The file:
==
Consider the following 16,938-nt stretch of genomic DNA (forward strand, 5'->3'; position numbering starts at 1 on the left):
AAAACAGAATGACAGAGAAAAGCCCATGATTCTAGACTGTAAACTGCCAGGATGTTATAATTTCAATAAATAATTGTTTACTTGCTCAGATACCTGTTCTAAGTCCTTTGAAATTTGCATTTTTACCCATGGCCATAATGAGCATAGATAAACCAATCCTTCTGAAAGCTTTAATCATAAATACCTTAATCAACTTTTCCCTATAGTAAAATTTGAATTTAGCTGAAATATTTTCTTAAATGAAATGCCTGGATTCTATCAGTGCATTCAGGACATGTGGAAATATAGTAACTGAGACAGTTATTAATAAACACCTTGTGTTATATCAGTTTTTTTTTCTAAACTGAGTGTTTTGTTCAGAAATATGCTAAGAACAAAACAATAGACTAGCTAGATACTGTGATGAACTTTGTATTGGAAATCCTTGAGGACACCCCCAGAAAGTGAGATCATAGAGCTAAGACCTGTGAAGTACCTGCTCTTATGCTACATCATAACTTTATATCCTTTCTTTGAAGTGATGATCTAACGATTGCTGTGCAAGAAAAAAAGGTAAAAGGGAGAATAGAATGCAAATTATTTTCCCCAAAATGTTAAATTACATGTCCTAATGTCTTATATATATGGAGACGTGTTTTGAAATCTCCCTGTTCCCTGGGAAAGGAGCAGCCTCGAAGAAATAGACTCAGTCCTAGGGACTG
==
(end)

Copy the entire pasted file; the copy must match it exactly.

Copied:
Consider the following 16,938-nt stretch of genomic DNA (forward strand, 5'->3'; position numbering starts at 1 on the left):
AAAACAGAATGACAGAGAAAAGCCCATGATTCTAGACTGTAAACTGCCAGGATGTTATAATTTCAATAAATAATTGTTTACTTGCTCAGATACCTGTTCTAAGTCCTTTGAAATTTGCATTTTTACCCATGGCCATAATGAGCATAGATAAACCAATCCTTCTGAAAGCTTTAATCATAAATACCTTAATCAACTTTTCCCTATAGTAAAATTTGAATTTAGCTGAAATATTTTCTTAAATGAAATGCCTGGATTCTATCAGTGCATTCAGGACATGTGGAAATATAGTAACTGAGACAGTTATTAATAAACACCTTGTGTTATATCAGTTTTTTTTTCTAAACTGAGTGTTTTGTTCAGAAATATGCTAAGAACAAAACAATAGACTAGCTAGATACTGTGATGAACTTTGTATTGGAAATCCTTGAGGACACCCCCAGAAAGTGAGATCATAGAGCTAAGACCTGTGAAGTACCTGCTCTTATGCTACATCATAACTTTATATCCTTTCTTTGAAGTGATGATCTAACGATTGCTGTGCAAGAAAAAAAGGTAAAAGGGAGAATAGAATGCAAATTATTTTCCCCAAAATGTTAAATTACATGTCCTAATGTCTTATATATATGGAGACGTGTTTTGAAATCTCCCTGTTCCCTGGGAAAGGAGCAGCCTCGAAGAAATAGACTCAGTCCTAGGGACTG